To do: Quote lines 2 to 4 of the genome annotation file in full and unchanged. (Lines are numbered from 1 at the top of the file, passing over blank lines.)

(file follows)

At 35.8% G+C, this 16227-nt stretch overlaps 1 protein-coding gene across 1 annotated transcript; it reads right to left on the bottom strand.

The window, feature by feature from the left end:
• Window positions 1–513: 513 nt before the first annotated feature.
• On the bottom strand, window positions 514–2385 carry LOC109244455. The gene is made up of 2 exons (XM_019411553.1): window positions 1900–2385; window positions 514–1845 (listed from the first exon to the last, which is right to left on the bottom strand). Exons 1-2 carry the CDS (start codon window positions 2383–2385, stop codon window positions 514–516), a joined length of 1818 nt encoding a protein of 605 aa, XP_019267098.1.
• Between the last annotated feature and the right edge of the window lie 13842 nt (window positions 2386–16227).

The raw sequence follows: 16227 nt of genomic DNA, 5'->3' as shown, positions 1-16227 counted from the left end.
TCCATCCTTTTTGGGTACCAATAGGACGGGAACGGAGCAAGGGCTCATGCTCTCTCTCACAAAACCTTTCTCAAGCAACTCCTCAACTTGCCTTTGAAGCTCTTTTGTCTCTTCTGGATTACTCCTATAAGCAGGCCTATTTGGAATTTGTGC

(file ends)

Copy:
The window, feature by feature from the left end:
• Window positions 1–513: 513 nt before the first annotated feature.
• On the bottom strand, window positions 514–2385 carry LOC109244455. The gene is made up of 2 exons (XM_019411553.1): window positions 1900–2385; window positions 514–1845 (listed from the first exon to the last, which is right to left on the bottom strand). Exons 1-2 carry the CDS (start codon window positions 2383–2385, stop codon window positions 514–516), a joined length of 1818 nt encoding a protein of 605 aa, XP_019267098.1.